Tuesday, September 26, 2023

Visiting Paris with Robert Bly

I visited Notre Dame Cathedral
and was taken to the Seventh Heaven,
where Saint Paul was mending tents.
He had made errors in his zeal to condemn

rattling, world-weary bones whose only sin
was to have eyes of cinder and rock.
He needed to make amends
by the sweat of his brow,

the long labors born of Eden.
A French waitress died in my arms.
It could have been from a broken heart.
No one really knew,

although the final verse
she offered as poetic prayer
to her cannon of observations
was, “The man in the beret!

The man in the beret!”
I saw a young boy with eyes
of robin’s-egg blue, pale,
launch a sailboat on the pond in the park,

sad that it sailed away to the New World.
It was there that shamans wearing beads
wondered if their lives were at an end
because a strange white cloud skimmed the horizon.

It certainly was. The moon died that day.
At an outdoor café, a comfortable cliché,
I read some poems by Robert Bly.
They were short and simple and very nice.

And so I wrote this one.
I hope you are in the Seventh Heaven, Robert,
but not stitching the sins of canvas tents
that housed a bit of soul.

You did not make the same mistakes as Paul.
Perhaps if he had visited Paris
and kissed a French waitress, sans beret,
he might have had a smoother edge.

~William Hammett

Site Map

Tuesday, September 19, 2023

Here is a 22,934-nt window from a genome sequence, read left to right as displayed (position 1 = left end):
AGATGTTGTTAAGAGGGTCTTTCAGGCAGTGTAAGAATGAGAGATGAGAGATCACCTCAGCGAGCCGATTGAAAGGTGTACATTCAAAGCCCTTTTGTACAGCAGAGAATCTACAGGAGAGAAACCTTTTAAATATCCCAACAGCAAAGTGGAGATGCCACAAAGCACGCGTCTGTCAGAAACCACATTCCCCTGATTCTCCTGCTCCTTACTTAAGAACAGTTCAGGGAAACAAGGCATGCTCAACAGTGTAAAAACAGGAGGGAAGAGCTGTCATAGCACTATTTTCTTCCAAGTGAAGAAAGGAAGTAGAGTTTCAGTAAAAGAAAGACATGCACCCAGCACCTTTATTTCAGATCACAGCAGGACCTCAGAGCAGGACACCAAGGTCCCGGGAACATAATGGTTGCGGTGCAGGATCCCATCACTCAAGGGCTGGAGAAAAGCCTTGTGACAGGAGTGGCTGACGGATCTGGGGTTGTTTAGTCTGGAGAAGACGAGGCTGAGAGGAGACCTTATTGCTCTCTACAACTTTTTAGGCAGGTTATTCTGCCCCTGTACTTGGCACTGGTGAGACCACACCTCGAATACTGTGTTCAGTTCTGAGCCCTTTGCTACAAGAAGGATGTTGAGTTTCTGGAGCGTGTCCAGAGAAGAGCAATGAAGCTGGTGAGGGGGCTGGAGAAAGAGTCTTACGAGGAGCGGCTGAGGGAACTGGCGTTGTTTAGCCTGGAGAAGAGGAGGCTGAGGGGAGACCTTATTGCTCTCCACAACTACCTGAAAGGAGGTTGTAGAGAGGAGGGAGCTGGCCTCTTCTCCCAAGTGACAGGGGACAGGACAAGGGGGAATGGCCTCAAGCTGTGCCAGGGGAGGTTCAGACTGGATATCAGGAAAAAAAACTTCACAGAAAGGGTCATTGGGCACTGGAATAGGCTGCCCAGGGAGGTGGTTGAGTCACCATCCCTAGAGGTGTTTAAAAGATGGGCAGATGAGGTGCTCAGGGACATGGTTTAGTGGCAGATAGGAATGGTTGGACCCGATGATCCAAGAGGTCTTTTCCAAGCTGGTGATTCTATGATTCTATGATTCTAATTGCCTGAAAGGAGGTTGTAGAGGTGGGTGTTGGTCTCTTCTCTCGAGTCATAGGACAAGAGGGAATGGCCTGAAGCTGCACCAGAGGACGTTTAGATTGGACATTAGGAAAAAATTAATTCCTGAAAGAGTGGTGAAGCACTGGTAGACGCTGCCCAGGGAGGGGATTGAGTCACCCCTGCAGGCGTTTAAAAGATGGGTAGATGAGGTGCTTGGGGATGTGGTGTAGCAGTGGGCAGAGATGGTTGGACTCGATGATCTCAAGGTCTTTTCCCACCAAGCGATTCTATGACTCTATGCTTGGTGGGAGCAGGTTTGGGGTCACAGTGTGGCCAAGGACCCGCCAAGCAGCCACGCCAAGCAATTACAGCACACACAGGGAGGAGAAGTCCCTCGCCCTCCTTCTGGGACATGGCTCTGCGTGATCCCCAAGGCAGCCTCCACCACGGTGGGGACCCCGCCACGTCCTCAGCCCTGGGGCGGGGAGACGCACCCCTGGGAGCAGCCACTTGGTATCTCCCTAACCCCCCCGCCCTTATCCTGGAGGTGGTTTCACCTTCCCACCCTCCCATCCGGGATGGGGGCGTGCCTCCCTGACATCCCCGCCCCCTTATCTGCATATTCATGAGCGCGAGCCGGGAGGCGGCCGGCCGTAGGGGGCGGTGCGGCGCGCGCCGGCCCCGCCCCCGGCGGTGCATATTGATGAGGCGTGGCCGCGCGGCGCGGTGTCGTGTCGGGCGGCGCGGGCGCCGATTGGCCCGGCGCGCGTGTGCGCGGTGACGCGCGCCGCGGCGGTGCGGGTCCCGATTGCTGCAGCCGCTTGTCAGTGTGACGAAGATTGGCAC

The Tribe of Dreamers

“Art thou not of the dreamer tribe?”
John Keats, The Fall of Hyperion

At their best, poets can see into the heart of a beggar,
his extended hand withered and bare like a sycamore branch in fall.

They can define the wherewithal of hookers and harlequins
as they go through the motions, painted and dressed to the oblivious nines.

Seers and prophets, they build a kingdom of syllables
that cannot be toppled by the Tower of Babel’s foreign syntax.

Their words flow from Hippocrene's pure and fathomless spring,
pens poised eternally above blank parchment, ready to bleed new wine.

They know whether Schrödinger’s cat is alive or dead,
particle and wave always dancing at reality’s elusive cotillion.

How vast and ingenious is the universe that the poet dreams,
where lovers always pirouette back to promissory schemes,

to the subatomic spin that entangles trivial and lofty things.
Their lines of verse run across pages to create a newfound scripture

so holy and divine, rooted in the earth yet also knowing
the glory of rhyme and reason, of untethered feathered wings
and the nightingale that forever in the dark our collective poetry sings.

~William Hammett

Site Map

Friday, September 8, 2023

Salvation Army Band

Fifth Avenue is festooned in Yuletide oompah
and shades of unpolished brass, faded blue swaddling and epaulets.
The soldiers on the front line of heavenly peace have thinned,

and joyous exhalations, streams of vapor, were once angelic wings.
Copper coins drop into the red kettle like so many bits of hale.
Old men and women wheeze into trumpets while the bass drum

fires a friendly shot of holiday cheer on the downbeat.
There’s the rub. The street corner is always going under
because the ragtag army has little ammunition.

Once again, Good King Wenceslas, fat as Santa Claus,
dines with meager winter fuel on the feast of Stephen.
Sunshine paints the intersection with yellow satin ribbons

until the mournful gray evening sweeps the street,
pushing the babe across pavement until it is tucked away
a thousand miles from the minds of men,

from demons in wool overcoats racing by the French horn
while ripping notes from the clef of military comfort and joy.
Bright lights die in the wake of dark zephyrs, Christmas past.

Noel, noel.
The manger on display begins to sink, wise men falling from the deck
while the band plays “Nearer My God to Thee.”

~William Hammett